Codero’s Turnkey Hosting for Cloud Migration, Management, and Optimization Drives Customer-Centric, Forward-Thinking Results

Codero’s Turnkey Hosting for Cloud Migration, Management, and Optimization Drives Customer-Centric, Forward-Thinking Results

TL; DR: With roots dating back more than 25 years, Codero is a tried-and-true hosting provider that perpetually explores and innovates with emerging technologies. Laser-focused on optimization and user experience, the company delivers seamless and customizable transitions to cloud or hybrid infrastructure that accommodates both future business goals and existing legacy systems. Chief Revenue Officer Ric Riddle gave us his take on how Codero has evolved alongside the cloud hosting industry and the opportunities serverless and cloud computing present for business and IT acceleration.

Instead of talking about cloud hosting opportunities in terms of edge computing and the Internet of Things, Ric Riddle prefers to take a broader view of how migrating to the modern, optimized infrastructure impacts the larger business ecosystem.

“IT is no longer a function that lives in the dark rooms or basement or bowels of an organization,” he said. “The cloud represents an entire business and culture transformation.”

In addition to the changing hardware configurations, cloud computing represents a tectonic shift in the business landscape where organizations of all sizes can capitalize and grow with modern hosting solutions. Industry veteran Codero enables customers to take the plunge by tailoring highly customized and supported technologies around specific business objectives and applications.

“It’s no longer just the large enterprise companies who have a lot of resources and money moving to the cloud,” he said. “Even early-stage companies have embraced the culture change that prioritizes user experience. Small companies can now still focus on their business with the available cloud resources and still be able to expand and try new things.”

Ric, Codero’s Chief Resource Officer, equated the energy and innovation surrounding the cloud hosting revolution to the momentum and excitement created by the rash of technology titans starting in an entrepreneur’s garage or bedroom.

“They can attract talent, nurture small teams, and develop skills as they build out all these new innovations as a small company,” he said. “The innovation and the role of IT accelerates the speed at which the company transforms. IT now has a pretty important seat at the table. When businesses are talking about what’s next, one of the first groups they talk to now is IT.”

Providing Multiple Routes to Cloud Performance and Success

Codero originally launched as Aplus.net in 1992 as a computer reseller shop and, eventually, an internet service provider. As more and more people and organizations wanted to get online, the company added shared hosting — then dedicated servers, then web design, then domain name registrations. Codero shed some services and rebranded in 2009, electing to concentrate on what Ric called the crown jewels of dedicated and managed servers.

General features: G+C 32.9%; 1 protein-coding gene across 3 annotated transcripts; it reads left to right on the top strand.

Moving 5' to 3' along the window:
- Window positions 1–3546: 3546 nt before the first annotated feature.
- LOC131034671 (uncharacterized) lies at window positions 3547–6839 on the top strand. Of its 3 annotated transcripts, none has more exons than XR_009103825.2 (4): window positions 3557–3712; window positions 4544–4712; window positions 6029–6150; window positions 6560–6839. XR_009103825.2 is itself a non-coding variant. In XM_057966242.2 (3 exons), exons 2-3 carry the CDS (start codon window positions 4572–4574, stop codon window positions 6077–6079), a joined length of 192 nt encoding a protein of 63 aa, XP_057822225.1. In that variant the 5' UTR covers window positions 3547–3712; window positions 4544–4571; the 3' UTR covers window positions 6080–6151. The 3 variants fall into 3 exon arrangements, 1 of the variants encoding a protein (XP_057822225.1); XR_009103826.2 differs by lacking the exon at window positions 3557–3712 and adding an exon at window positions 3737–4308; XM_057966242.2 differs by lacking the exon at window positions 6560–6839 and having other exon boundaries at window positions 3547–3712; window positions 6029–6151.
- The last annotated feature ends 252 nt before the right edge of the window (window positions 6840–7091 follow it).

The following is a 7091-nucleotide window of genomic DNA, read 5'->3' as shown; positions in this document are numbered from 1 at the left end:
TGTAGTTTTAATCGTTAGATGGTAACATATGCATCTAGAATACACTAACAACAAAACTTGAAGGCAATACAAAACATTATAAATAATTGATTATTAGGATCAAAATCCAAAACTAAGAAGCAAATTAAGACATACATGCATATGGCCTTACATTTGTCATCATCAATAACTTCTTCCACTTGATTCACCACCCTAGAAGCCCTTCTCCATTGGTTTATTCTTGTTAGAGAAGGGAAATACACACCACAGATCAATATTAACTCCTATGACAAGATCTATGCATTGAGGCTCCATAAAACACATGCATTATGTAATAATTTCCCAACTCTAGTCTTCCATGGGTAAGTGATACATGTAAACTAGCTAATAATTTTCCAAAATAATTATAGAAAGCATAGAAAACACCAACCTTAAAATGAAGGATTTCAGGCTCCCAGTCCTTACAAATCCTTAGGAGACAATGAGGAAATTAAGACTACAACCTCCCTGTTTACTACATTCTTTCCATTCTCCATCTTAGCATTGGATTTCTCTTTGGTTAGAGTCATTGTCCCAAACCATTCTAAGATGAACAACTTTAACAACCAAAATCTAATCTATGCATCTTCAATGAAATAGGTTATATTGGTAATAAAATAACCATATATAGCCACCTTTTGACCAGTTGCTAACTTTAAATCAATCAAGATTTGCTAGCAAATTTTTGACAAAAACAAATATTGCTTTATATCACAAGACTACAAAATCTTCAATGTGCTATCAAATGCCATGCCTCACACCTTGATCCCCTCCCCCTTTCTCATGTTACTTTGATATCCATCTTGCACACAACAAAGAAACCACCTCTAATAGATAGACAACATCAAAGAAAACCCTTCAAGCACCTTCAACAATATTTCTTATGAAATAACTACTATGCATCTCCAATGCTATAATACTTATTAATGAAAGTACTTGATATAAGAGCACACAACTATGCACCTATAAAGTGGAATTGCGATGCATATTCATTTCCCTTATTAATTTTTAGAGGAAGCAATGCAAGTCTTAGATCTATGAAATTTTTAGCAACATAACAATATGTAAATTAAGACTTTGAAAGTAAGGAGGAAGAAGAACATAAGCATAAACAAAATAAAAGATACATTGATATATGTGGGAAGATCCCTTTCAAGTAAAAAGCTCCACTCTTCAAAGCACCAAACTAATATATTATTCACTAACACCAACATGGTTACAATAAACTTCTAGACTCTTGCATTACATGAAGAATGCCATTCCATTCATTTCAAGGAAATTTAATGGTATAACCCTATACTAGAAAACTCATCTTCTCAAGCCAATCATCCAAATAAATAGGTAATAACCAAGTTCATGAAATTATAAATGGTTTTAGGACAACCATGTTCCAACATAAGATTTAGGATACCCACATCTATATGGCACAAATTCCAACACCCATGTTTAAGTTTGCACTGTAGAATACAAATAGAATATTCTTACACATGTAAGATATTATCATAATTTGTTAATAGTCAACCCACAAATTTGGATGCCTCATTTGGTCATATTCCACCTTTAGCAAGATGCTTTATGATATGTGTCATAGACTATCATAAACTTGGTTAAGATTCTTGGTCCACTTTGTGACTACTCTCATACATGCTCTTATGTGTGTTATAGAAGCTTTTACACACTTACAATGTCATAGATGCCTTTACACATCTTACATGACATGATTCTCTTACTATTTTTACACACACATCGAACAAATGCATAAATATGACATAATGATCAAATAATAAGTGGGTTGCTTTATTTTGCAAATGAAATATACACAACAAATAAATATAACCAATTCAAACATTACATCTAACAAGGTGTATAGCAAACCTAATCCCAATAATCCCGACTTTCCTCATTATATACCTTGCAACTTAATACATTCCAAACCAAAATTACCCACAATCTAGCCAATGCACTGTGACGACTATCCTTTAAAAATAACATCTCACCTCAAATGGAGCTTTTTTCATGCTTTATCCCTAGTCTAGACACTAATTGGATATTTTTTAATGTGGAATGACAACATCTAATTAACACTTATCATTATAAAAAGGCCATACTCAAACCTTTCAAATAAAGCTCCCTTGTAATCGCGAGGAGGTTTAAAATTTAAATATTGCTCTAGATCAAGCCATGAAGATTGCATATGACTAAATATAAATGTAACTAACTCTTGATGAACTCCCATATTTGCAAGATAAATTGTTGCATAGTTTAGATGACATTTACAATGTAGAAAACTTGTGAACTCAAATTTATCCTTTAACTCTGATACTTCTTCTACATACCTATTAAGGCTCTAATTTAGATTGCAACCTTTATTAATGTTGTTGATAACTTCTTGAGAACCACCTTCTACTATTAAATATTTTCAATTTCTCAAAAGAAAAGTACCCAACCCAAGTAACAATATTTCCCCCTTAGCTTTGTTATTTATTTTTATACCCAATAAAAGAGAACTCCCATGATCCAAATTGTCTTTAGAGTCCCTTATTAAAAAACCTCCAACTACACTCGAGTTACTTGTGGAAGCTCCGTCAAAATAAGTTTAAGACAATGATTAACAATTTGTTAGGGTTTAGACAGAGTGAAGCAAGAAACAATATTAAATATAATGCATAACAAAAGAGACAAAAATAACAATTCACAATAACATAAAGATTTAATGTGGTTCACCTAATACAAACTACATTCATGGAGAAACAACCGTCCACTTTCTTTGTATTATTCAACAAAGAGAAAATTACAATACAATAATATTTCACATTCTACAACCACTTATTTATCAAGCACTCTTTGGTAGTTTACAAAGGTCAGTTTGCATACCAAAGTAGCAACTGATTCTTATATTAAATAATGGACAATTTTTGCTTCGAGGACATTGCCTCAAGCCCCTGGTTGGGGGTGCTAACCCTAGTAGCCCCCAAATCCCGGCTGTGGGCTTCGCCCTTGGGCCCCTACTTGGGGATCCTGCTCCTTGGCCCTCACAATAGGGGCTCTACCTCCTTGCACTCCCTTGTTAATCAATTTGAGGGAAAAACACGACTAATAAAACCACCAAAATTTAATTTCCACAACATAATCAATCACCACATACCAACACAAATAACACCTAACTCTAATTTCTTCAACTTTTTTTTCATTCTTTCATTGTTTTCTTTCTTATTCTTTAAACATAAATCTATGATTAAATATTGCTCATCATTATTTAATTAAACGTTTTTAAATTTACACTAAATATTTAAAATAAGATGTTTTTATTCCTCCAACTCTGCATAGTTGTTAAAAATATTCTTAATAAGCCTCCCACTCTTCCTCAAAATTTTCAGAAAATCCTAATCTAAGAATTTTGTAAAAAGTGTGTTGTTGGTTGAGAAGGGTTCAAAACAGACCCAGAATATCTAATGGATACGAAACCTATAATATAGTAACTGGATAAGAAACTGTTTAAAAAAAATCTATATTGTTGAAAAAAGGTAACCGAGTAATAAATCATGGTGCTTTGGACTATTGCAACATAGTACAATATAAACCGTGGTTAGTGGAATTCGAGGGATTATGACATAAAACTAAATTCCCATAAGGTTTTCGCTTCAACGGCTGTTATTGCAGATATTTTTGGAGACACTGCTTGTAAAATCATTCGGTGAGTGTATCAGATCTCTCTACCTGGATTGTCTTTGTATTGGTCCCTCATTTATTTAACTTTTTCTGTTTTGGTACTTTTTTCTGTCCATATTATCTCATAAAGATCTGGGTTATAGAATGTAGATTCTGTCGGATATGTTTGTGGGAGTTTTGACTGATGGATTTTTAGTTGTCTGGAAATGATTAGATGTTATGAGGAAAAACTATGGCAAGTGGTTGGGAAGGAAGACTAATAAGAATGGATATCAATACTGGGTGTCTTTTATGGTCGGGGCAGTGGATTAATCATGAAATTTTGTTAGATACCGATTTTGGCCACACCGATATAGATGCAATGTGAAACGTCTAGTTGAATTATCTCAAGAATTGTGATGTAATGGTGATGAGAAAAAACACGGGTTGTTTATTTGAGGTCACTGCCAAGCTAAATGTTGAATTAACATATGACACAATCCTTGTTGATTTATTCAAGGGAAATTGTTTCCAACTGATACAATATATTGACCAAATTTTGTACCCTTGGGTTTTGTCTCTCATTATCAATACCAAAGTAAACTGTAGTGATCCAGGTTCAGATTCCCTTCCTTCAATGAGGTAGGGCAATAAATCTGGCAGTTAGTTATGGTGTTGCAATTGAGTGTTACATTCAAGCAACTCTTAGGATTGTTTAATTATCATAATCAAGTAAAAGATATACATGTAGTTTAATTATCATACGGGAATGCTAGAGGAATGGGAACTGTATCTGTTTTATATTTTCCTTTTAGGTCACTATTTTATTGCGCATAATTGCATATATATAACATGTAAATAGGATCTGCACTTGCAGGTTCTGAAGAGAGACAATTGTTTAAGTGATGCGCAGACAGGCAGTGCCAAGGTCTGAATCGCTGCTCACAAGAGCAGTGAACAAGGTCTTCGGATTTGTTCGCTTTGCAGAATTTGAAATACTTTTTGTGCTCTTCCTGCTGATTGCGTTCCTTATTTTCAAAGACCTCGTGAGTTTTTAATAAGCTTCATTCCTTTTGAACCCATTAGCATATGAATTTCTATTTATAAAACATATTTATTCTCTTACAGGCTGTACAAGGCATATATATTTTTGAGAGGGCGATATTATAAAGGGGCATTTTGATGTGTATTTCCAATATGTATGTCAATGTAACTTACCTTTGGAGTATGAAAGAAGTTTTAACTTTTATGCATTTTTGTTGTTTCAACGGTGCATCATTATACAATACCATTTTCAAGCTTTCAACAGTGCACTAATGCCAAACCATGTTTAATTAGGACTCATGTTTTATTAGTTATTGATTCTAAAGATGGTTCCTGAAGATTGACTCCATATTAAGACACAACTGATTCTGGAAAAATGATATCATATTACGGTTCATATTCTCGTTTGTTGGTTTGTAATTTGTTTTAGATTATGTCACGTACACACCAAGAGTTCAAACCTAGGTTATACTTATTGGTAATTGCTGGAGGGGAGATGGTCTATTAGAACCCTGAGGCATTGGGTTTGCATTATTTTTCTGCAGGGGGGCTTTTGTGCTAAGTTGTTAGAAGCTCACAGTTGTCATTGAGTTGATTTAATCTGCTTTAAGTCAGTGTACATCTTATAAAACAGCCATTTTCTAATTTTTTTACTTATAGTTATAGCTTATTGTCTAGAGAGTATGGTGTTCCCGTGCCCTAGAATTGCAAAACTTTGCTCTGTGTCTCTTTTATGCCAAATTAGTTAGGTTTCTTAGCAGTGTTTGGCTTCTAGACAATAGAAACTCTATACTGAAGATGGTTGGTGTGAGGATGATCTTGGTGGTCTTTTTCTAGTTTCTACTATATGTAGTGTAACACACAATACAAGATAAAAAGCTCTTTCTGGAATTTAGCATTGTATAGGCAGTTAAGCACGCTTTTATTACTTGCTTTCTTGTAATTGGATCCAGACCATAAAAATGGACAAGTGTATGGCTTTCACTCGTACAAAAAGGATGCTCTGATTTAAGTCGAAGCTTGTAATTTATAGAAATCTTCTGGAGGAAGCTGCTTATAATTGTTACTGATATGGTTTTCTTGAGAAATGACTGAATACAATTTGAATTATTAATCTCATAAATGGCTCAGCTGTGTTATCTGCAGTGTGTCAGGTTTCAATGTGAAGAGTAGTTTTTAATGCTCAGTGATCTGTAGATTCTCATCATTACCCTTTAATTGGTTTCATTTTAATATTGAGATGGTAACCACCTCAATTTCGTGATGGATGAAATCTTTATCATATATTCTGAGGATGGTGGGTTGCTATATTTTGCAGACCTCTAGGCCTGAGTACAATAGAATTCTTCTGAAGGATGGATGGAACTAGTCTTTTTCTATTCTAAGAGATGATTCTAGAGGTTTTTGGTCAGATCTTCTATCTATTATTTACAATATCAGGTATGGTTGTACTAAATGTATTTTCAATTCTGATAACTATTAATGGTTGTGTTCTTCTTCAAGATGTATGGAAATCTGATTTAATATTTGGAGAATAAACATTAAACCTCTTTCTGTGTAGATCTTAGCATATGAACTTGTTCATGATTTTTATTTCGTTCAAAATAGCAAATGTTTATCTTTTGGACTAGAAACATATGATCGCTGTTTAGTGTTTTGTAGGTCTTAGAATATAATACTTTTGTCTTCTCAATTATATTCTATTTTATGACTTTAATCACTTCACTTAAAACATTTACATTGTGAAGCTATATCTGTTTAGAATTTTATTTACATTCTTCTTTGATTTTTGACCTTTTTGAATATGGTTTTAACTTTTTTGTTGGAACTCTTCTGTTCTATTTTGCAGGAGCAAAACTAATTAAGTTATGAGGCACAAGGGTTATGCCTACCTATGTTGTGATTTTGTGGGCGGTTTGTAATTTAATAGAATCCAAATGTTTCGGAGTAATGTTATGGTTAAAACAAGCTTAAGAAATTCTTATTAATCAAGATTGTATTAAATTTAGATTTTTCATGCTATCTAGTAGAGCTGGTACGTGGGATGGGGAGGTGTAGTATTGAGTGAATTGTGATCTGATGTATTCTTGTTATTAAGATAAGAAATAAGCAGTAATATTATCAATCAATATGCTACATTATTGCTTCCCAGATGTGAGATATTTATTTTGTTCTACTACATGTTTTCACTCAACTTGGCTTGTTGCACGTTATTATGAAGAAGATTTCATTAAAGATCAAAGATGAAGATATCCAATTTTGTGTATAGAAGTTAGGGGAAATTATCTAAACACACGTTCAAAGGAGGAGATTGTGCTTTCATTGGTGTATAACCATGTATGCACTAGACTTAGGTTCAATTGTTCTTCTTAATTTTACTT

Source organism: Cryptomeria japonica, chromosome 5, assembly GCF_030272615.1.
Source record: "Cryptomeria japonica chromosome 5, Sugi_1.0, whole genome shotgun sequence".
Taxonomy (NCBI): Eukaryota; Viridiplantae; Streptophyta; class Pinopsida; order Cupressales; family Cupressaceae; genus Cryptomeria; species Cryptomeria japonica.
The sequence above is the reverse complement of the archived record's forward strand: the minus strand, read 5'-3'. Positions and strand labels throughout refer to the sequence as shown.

Image of Ric Riddle with Codero logo

In addition to managed servers, Codero helps usher customers onto cloud and hybrid architectures.

“When the competitive winds of cloud hosting began, Codero stood up its own private cloud,” Ric said.

Noticing that other major private cloud providers, including Rackspace, HP, and Cisco, were shuttering their private clouds in favor of reselling public cloud solutions from the likes of Amazon Web Services, Microsoft Azure, and Google Cloud, Codero became a certified provider of AWS and Azure. The company announced platform-agnostic cloud implementations on its hybrid multi-cloud architecture in January 2018.

“The big movement afoot is that more and more companies are moving to the cloud,” Ric said. “Whether they’re doing so gracefully, logically, strategically, or economically is something left for companies like us to help them figure out.”

According to Ric, many organizations — particularly small and medium businesses — moved to the cloud too soon. Without fully understanding the platform’s prospective impacts on their organization, those companies quickly got overwhelmed and lost focus.

“It takes a company like Codero, which has been there and done that,” he said. “We understand the cloud and how to connect back to legacy investments so the cloud is a lean, optimized experience.”

BEAT Assessments Optimize Customers’ Onboarding Experience

Internally, Codero employees perform what they call BEAT Assessments when meeting with new customers and preparing the cloud migration:

“We want to understand the heartbeat of our customers and what they’re trying to do,” Ric said. “The key to success is having a very good knowledge of the original or legacy equipment and processes and being able to build that into an onboarding process. We obsess over what’s already there and where they want to be.”